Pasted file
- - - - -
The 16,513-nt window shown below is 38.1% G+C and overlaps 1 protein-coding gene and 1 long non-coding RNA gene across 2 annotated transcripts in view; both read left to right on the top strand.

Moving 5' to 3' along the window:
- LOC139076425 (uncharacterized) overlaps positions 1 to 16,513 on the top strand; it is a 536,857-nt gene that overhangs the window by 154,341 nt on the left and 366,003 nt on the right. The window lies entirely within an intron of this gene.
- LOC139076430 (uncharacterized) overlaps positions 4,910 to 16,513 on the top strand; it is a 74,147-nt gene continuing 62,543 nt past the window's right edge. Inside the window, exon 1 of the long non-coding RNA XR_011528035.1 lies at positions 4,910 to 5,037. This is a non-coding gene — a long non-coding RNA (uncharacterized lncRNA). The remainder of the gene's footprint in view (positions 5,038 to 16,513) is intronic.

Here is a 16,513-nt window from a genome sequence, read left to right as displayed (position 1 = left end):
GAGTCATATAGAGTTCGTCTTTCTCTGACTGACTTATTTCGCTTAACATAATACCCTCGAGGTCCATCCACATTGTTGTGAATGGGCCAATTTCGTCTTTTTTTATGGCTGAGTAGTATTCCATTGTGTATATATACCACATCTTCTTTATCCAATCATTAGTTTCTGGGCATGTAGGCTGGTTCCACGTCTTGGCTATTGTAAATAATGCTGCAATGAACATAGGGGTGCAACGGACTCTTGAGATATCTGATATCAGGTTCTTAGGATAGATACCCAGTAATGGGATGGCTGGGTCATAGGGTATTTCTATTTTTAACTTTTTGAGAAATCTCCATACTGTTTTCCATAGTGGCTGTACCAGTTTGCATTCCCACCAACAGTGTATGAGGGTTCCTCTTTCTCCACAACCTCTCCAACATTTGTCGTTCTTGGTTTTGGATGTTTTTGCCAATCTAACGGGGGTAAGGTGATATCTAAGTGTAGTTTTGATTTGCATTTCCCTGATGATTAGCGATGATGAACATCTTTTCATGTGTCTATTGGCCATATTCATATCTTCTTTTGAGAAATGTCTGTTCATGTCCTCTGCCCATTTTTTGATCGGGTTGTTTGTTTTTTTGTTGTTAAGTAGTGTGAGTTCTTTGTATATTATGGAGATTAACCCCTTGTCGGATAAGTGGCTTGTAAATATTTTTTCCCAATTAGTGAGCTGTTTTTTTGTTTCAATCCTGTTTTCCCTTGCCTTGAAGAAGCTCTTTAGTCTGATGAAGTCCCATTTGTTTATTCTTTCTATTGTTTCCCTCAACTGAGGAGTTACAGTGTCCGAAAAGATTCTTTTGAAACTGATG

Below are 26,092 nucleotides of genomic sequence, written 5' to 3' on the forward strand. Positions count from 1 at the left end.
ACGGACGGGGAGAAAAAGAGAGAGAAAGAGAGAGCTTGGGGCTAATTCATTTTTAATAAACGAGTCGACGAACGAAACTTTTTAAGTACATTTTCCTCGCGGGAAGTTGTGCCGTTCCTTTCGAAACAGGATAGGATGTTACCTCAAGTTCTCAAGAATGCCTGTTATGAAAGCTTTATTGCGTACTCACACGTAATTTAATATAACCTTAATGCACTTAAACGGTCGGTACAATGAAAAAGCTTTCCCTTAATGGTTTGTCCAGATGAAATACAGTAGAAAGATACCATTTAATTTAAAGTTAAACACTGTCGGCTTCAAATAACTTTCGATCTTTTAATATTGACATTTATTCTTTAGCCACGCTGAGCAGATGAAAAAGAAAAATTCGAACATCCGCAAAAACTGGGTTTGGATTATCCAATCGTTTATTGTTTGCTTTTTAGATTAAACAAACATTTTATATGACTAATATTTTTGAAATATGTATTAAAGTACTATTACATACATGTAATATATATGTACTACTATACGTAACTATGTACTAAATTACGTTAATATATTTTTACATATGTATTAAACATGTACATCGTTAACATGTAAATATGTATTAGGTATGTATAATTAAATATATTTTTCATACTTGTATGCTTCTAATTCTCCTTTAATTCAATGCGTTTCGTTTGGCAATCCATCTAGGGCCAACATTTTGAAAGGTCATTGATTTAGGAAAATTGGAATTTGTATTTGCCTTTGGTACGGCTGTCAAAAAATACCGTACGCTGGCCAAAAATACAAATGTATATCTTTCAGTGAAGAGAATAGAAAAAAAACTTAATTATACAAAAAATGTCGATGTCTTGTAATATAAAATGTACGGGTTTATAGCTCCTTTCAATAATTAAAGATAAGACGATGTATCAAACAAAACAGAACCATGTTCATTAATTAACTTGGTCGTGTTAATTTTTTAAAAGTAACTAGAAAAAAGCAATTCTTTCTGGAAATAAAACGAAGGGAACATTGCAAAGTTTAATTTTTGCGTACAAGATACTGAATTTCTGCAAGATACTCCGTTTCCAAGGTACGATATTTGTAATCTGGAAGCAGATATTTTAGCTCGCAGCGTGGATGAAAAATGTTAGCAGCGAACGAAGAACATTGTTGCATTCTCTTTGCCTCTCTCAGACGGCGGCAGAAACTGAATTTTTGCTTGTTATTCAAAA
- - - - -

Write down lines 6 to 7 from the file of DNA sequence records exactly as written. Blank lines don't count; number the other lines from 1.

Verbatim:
GAGTCATATAGAGTTCGTCTTTCTCTGACTGACTTATTTCGCTTAACATAATACCCTCGAGGTCCATCCACATTGTTGTGAATGGGCCAATTTCGTCTTTTTTTATGGCTGAGTAGTATTCCATTGTGTATATATACCACATCTTCTTTATCCAATCATTAGTTTCTGGGCATGTAGGCTGGTTCCACGTCTTGGCTATTGTAAATAATGCTGCAATGAACATAGGGGTGCAACGGACTCTTGAGATATCTGATATCAGGTTCTTAGGATAGATACCCAGTAATGGGATGGCTGGGTCATAGGGTATTTCTATTTTTAACTTTTTGAGAAATCTCCATACTGTTTTCCATAGTGGCTGTACCAGTTTGCATTCCCACCAACAGTGTATGAGGGTTCCTCTTTCTCCACAACCTCTCCAACATTTGTCGTTCTTGGTTTTGGATGTTTTTGCCAATCTAACGGGGGTAAGGTGATATCTAAGTGTAGTTTTGATTTGCATTTCCCTGATGATTAGCGATGATGAACATCTTTTCATGTGTCTATTGGCCATATTCATATCTTCTTTTGAGAAATGTCTGTTCATGTCCTCTGCCCATTTTTTGATCGGGTTGTTTGTTTTTTTGTTGTTAAGTAGTGTGAGTTCTTTGTATATTATGGAGATTAACCCCTTGTCGGATAAGTGGCTTGTAAATATTTTTTCCCAATTAGTGAGCTGTTTTTTTGTTTCAATCCTGTTTTCCCTTGCCTTGAAGAAGCTCTTTAGTCTGATGAAGTCCCATTTGTTTATTCTTTCTATTGTTTCCCTCAACTGAGGAGTTACAGTGTCCGAAAAGATTCTTTTGAAACTGATG

Below are 26,092 nucleotides of genomic sequence, written 5' to 3' on the forward strand. Positions count from 1 at the left end.